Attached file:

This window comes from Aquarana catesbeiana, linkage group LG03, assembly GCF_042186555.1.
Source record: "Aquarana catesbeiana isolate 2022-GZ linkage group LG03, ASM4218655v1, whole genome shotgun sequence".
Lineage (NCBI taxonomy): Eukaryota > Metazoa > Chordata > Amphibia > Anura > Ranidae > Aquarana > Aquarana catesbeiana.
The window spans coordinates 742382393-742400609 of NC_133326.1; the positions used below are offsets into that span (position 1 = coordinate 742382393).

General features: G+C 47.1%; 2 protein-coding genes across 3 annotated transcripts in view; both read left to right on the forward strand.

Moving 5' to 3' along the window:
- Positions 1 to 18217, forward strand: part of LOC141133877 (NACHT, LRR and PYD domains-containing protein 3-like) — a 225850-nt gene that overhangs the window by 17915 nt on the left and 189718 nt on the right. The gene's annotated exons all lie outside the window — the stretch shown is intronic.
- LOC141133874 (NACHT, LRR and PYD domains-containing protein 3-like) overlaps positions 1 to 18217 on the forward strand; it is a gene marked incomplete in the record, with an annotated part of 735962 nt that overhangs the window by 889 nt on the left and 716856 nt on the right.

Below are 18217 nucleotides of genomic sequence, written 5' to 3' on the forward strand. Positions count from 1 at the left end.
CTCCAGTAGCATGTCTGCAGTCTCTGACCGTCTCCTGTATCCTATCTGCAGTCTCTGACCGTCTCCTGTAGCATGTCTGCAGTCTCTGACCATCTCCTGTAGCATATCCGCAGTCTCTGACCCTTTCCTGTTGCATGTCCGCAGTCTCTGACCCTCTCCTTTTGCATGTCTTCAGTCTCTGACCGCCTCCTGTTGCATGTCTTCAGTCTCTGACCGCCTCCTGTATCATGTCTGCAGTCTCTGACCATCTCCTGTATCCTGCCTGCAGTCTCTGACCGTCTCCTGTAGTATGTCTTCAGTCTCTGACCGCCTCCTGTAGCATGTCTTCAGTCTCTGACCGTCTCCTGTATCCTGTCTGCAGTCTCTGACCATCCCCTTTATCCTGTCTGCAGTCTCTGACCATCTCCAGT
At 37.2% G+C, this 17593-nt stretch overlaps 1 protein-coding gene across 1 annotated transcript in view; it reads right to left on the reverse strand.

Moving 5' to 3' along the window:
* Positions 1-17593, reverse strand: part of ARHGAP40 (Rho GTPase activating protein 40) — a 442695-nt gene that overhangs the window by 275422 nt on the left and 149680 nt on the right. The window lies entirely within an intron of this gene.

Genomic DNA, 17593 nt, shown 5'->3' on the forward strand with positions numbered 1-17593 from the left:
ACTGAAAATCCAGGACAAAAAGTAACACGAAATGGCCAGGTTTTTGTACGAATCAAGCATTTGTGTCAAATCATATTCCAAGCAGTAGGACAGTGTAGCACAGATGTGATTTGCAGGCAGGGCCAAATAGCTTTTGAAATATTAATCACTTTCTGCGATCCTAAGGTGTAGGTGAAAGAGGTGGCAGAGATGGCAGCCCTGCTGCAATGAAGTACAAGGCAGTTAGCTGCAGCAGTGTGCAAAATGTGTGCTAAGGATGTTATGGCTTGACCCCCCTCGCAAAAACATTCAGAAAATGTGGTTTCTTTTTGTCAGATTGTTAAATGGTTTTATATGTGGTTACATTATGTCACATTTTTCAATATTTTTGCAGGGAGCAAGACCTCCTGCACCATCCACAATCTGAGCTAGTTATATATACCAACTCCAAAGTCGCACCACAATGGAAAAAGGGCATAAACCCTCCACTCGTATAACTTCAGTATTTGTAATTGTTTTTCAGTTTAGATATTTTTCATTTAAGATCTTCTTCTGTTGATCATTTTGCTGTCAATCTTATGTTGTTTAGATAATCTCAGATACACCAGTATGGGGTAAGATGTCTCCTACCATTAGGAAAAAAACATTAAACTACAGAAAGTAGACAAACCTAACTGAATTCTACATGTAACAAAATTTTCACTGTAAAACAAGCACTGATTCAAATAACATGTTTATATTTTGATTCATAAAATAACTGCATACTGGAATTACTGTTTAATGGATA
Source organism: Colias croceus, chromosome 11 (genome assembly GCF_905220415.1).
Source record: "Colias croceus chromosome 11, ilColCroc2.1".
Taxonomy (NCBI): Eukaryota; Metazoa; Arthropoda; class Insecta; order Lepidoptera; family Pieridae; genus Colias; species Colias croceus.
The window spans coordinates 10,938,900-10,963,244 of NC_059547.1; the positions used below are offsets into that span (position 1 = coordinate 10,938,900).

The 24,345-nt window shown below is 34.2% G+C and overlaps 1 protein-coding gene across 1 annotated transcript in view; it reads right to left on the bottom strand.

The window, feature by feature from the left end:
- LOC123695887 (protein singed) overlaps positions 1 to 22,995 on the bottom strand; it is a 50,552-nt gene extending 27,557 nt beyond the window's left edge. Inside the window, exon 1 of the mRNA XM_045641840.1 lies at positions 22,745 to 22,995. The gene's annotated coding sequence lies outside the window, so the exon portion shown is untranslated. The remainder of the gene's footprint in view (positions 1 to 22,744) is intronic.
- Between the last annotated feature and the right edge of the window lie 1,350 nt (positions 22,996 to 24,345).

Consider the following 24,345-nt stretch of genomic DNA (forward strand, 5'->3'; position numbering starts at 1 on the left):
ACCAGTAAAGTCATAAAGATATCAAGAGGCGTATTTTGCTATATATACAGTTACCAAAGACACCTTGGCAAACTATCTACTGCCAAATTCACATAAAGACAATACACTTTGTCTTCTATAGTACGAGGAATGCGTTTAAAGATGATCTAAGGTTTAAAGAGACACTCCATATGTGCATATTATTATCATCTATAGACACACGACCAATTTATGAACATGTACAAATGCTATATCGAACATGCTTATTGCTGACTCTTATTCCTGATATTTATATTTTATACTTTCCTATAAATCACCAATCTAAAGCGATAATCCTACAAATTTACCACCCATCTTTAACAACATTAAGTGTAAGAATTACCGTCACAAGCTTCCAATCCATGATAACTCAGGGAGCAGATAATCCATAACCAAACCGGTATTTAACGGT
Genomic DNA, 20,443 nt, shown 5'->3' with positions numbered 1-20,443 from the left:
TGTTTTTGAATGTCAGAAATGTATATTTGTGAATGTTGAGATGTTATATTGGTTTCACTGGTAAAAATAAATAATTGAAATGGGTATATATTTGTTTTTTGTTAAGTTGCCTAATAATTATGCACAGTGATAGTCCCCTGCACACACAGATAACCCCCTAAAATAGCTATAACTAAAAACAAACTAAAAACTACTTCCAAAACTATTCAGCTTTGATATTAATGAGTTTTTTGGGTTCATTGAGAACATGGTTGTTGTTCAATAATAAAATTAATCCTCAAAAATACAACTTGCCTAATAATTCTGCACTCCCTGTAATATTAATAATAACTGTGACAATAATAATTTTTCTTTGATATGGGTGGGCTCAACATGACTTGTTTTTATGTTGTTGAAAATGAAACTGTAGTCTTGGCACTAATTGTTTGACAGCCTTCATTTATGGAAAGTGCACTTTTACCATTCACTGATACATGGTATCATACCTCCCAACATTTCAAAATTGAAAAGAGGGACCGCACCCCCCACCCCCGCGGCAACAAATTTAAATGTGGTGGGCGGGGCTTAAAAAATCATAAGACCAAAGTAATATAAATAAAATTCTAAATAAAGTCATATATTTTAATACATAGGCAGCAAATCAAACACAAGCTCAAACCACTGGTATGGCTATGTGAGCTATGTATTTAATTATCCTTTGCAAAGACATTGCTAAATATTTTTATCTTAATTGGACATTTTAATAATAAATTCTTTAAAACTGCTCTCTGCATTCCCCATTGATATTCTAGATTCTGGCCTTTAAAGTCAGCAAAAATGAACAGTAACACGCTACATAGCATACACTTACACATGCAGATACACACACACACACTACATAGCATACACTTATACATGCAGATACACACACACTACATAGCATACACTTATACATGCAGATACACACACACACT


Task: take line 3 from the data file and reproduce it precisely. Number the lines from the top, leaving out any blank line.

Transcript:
Lineage (NCBI taxonomy): Eukaryota > Metazoa > Chordata > Amphibia > Anura > Ranidae > Aquarana > Aquarana catesbeiana.